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The 12th Annual Screenwriting Nominees Q&A with Jeff Goldsmith: First Pages, Doubt and the Power of “No”

January 30, 2020
2020 Oscar screenwriting nominees
2 min read time

The Academy gods shone in Hollywood on Monday night as hundreds of aspiring writers and filmmakers packed into the Los Angeles Film School in Hollywood for the 12th Annual Screenwriting Nominees Q&A.  A feast for screenwriters, the event was moderated by Jeff Goldsmith, host of The Q&A with Jeff Goldsmith podcast.

The panel included nominees Krysty Wilson-Cairns (1917), Taika Waititi (Jojo Rabbit), Scott Silver (Joker), Rian Johnson (Knives Out), Greta Gerwig (Little Women), Noah Baumbach (Marriage Story), and Anthony McCarten (The Two Popes).

The standing room only event delivered a wealth of guidance for up-and-coming screenwriters, and it proved once again that even award winners, auteurs and superstars struggle with what goes on the page.  


ON THE POWER OF THOSE OPENING PAGES

It’s almost a cliché at this point to say the opening pages of your script are your most important. But this year’s nominees had a different take on those fateful first sentences.

“There's a point before the plot kicks,” said Johnson. “I feel there's a grace period the audience gives you. That's something you can use when you need to. ''

“I agree. There is a grace period,” continued Gerwig, “I love when I'm sitting there reading or watching and it feels like we've cut into the middle of a life, not making any allowances for the audience.”

Still, those first few pages can be the most stressful for a writer, regardless of their success or lack thereof. “You have this amazing opportunity to do anything,” said Baumbach. “It is a great responsibility, but it is also an opportunity. I think it’s something that shouldn’t be taken lightly. It’s thrilling, but it’s also incredibly daunting.”


ON THE POWER OF SAYING NO

Illuminating collaboration and the conviction to stand up for your artistic vision was perhaps the most poignant part of the night, with every nominee describing their own unique point of view on the subject.

“I can tell you that at the end of the process, the only thing that matters is if what is on the screen works,” said Johnson. “You’re not going to get any points for making people happy. You can still be a collaborator, but at the end of the day, it’s going to be your name on that movie.”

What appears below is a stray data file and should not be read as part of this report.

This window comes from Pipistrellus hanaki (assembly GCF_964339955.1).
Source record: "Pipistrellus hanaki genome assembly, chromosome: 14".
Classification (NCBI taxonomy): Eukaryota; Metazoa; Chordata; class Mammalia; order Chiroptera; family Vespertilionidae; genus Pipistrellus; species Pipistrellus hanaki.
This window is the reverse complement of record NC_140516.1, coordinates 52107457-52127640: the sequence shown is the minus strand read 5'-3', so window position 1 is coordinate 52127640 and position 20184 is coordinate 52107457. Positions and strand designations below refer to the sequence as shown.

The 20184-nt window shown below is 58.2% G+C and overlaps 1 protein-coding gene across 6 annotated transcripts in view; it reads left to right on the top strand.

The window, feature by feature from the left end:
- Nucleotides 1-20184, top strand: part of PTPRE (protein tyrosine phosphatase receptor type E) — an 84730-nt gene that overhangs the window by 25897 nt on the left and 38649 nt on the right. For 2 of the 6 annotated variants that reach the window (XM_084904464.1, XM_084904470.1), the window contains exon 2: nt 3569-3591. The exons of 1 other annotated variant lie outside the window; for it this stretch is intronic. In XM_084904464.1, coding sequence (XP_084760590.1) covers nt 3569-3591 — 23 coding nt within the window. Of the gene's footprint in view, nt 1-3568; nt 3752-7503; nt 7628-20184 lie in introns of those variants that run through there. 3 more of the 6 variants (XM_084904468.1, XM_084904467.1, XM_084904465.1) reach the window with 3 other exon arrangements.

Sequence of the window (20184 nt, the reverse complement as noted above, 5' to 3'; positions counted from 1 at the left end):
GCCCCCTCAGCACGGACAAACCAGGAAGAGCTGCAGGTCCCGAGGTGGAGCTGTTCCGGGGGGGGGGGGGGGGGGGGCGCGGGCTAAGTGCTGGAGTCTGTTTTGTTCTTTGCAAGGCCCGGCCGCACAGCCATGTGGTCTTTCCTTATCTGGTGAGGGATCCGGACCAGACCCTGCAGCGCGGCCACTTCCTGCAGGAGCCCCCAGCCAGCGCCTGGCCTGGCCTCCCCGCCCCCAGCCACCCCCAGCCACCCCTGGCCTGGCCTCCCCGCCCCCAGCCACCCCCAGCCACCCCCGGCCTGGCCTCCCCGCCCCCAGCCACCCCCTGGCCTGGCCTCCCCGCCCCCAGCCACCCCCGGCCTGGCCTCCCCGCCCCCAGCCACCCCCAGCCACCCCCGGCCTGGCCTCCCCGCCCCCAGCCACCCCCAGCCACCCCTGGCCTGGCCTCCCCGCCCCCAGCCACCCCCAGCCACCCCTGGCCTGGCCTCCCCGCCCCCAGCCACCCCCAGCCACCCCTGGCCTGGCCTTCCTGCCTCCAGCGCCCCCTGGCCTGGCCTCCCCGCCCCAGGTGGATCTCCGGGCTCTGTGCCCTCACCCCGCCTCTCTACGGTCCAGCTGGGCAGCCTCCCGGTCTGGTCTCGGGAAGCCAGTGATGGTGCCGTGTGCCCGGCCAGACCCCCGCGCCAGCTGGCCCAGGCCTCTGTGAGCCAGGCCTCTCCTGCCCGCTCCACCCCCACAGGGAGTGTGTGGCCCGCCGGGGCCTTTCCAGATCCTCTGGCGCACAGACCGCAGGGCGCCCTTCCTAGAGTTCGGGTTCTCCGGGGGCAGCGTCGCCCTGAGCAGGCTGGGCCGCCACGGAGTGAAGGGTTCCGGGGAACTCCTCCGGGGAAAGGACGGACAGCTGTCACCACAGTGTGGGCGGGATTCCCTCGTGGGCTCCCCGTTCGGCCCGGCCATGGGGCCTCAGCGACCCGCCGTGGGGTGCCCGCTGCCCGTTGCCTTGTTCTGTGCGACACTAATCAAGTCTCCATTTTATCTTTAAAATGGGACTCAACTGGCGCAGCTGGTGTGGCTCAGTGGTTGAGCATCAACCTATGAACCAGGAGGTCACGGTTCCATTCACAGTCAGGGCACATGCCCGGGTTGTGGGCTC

Joker scribe Silver had a few words of caution, though. He pointed out that many of the nominees were writers and directors of their own scripts, and not subject to collaboration with a director. “As simply a screenwriter,” he explained, “you don’t always have the final say. As just a writer, it’s a different situation on what you can actually say.”

At the end of the day, moviemaking is a tough business—and sometimes the simplest approach, is the best approach.

“You'll hear 'no' a lot, but you have to say no to the 'nos,'" affirmed Waititi.

ON SELF DOUBT

If you think that having an Academy-nominated screenplay will lessen your fears, we’ve got some bad news for you.

 “All writing is self-doubt,” said Gerwig. She went on to explain, “There’s days of excitement and days where you think you're the worst.”

“There's days you can't think how you’re going to do it. It's always a struggle, it’s always hard,” agreed Silver.

If the night’s Q&A revealed any one, underlying theme, it’s that it doesn’t matter how many times you write, the feelings of doubt and worry are evergreen.

“Every new script, you feel like an amateur all over again,” said Baumbach. “You look at the last script and you wonder, ‘how did that even happen?’ You just have to start all over again.”

Johnson chimed in with, "Getting started is always is the hardest—rolling that boulder up the never-ending hill—but keep doing your thing and it'll happen.”

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You can listen to the full podcast here

Jeff Goldsmith is the publisher of Backstory Magazine. You can read the 'Once Upon a Time in Hollywood... issue for free until February 4th, 2020!

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